The combination of a strengthening economy along with an increase in consumer confidence and spending is helping to make 2004 one of the strongest years in travel in quite some time. The recovery is also helped by the increase in business investments which has spurred a recovery in business travel.According to the Travel Industry Association of America‘s (TIA) Annual Travel Forecast, overall traveler spending by domestic and international visitors is forecasted to increase nearly 6 percent in 2004 to $585 billion, up from $552 billion in 2003. Travel spending is expected to continue to improve in 2005, increasing nearly 5 percent to $613 billion and finally surpassing the record set in 2000.
Increasing for the first time since 1999, U.S. residents are forecasted to take nearly 145 million business person-trips in 2004, an improvement of 4.6 percent from 2003. In 2005, business travel will increase 3.5 percent to nearly 150 million person-trips.
While domestic leisure travel has posted modest growth over the past few years, despite recent events, 2004 will show stronger growth. TIA is forecasting leisure travel volume to grow 3.4 percent this year to 961 million person-trips, up from a less than 2 percent growth in 2003. It will increase once again in 2005 by nearly 2 percent to 978 million person-trips. Travel price inflation is forecasted to increase 2.2 percent in 2004, due mostly to higher hotel rates and gasoline prices.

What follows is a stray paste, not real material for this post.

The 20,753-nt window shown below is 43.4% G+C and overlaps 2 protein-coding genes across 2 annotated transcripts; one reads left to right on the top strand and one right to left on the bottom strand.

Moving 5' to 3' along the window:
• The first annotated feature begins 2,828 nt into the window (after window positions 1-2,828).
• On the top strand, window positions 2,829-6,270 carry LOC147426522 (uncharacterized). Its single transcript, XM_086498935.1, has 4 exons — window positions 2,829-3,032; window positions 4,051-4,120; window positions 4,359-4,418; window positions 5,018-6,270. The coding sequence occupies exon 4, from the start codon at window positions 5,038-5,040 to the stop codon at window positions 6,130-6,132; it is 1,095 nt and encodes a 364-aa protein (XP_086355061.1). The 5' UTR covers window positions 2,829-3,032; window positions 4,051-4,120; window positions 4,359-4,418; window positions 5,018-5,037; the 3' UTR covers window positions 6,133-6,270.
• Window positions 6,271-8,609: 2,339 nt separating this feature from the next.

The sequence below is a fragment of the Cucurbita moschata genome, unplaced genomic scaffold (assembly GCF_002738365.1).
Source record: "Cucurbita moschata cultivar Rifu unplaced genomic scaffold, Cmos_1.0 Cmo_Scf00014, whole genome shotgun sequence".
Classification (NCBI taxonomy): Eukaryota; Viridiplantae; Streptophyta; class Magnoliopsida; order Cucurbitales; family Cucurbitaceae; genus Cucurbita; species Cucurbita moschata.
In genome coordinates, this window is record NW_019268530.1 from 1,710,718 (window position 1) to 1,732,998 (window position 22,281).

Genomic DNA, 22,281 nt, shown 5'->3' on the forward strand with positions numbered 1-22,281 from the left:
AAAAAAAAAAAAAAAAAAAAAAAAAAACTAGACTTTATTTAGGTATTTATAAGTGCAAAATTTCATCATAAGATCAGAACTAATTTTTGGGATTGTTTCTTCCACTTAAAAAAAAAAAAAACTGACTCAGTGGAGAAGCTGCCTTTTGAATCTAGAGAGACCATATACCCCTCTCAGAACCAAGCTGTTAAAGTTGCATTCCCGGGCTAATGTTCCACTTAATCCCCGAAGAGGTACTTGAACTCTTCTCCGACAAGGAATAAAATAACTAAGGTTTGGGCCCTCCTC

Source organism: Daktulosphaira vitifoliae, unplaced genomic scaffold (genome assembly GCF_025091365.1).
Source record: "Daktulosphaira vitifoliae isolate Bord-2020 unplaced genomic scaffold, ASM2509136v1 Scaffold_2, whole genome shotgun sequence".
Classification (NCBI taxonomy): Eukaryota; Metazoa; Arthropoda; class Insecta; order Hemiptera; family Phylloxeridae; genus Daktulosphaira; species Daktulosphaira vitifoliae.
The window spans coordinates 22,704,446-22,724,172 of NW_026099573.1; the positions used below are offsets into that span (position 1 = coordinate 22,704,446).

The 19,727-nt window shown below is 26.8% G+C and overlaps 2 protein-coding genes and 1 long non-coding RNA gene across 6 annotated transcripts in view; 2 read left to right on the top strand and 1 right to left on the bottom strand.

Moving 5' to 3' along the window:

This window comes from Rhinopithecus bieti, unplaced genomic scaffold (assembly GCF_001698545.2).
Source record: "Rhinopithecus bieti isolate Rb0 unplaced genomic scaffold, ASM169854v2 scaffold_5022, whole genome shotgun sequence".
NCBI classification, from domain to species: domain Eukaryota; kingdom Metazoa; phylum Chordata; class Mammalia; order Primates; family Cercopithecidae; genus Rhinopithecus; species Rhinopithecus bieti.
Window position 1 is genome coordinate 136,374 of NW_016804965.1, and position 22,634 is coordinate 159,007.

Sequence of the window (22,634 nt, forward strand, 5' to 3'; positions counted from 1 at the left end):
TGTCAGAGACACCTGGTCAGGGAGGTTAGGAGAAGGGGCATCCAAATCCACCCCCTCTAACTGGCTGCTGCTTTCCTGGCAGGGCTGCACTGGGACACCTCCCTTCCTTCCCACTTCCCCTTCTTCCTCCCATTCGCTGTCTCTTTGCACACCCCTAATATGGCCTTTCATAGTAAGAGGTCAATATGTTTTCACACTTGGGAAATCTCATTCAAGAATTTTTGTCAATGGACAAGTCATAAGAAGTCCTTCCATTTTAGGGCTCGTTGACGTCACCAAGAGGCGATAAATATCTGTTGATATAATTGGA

“A healthier economy is providing ample stimulus for strong growth this year. Setting the stage are moderate increases in consumer spending, higher levels of consumer confidence, increasing business investments and profits, and modest travel price increases,” said William S. Norman, president and CEO of the Travel Industry Association of America.
For the first time in three years, international inbound arrivals to the U.S. are finally on the upswing, with a forecasted 42.5 million international arrivals in 2004. This is an increase of 5.3 percent from the 40.4 million arrivals in 2003. However, these numbers are still well below the high of 51 million arrivals in 2000. International traveler spending in the U.S. is forecasted to increase an impressive 6.6 percent in 2004, to more than $69 billion, and increase more than 7 percent in 2005 to nearly $75 billion. Once again, these spending levels are well below the $82 billion spent by international travelers in 2000.